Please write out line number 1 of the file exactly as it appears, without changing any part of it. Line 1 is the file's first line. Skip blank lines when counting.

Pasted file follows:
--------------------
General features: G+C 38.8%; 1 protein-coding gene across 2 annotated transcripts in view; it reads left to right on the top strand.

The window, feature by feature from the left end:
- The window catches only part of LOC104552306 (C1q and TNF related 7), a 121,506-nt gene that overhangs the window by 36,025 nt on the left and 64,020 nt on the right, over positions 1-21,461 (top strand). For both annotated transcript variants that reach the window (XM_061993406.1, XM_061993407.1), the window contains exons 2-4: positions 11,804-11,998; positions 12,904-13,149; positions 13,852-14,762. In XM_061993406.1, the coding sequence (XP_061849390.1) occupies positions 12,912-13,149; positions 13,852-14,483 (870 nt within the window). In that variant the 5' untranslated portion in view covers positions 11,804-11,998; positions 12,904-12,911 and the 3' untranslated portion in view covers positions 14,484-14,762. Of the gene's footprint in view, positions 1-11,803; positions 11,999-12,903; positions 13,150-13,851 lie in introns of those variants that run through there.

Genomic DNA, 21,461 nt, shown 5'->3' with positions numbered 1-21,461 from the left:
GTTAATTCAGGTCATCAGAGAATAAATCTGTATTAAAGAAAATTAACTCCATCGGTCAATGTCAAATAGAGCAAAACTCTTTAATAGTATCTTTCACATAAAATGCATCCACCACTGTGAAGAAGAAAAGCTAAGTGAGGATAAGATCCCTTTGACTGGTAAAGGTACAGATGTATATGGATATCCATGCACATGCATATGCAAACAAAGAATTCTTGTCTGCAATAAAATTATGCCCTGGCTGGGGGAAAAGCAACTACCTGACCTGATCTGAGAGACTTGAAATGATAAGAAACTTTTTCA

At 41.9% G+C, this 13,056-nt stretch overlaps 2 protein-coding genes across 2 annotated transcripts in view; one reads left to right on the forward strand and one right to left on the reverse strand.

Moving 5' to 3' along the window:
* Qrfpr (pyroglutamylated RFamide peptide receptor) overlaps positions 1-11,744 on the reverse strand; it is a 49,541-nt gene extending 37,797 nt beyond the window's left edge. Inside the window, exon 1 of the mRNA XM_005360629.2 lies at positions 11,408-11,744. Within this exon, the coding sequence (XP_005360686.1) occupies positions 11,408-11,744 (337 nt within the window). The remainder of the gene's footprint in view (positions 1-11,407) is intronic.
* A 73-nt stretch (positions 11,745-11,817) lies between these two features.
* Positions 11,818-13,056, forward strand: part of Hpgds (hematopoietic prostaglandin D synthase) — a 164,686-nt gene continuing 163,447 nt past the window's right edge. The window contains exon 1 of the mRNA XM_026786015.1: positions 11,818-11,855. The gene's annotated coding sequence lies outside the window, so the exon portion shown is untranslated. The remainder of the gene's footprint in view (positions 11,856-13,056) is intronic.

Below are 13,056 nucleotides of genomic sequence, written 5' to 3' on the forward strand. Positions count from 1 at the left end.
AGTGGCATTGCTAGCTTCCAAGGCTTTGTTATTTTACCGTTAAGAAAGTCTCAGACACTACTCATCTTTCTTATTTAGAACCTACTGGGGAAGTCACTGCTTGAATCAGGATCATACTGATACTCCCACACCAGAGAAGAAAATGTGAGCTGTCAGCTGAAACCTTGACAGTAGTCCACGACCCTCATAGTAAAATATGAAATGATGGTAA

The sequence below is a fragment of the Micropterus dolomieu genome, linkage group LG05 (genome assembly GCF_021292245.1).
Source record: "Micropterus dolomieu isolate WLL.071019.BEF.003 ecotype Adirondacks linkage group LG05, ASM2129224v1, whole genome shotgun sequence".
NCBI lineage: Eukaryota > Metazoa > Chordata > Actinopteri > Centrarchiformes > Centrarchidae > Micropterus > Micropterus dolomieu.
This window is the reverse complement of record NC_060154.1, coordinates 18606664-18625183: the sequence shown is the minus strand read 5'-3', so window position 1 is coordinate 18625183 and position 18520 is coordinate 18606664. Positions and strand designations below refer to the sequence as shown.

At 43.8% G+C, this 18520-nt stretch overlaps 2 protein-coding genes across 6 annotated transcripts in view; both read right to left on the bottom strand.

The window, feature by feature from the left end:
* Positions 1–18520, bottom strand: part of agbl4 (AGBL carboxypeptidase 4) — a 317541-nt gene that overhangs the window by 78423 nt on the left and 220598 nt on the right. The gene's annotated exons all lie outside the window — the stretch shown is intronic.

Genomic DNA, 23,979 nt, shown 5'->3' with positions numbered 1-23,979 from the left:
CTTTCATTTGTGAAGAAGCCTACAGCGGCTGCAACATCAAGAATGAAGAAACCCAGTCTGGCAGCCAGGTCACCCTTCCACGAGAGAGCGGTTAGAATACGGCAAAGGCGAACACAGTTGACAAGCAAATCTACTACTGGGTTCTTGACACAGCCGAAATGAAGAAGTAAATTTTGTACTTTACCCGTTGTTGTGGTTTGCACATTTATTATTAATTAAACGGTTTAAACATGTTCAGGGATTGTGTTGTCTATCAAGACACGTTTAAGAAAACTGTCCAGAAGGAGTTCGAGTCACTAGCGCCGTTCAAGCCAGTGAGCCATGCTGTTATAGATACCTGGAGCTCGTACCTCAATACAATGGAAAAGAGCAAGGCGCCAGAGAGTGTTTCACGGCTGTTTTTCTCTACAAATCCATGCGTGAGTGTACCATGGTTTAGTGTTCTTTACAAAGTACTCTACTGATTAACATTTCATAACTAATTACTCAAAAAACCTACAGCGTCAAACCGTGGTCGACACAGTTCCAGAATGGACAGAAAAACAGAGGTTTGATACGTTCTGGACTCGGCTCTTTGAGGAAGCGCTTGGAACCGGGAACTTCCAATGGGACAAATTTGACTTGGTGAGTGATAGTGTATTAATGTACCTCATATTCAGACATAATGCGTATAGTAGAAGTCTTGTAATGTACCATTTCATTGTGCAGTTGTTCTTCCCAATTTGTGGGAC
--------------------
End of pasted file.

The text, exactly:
General features: G+C 38.8%; 1 protein-coding gene across 2 annotated transcripts in view; it reads left to right on the top strand.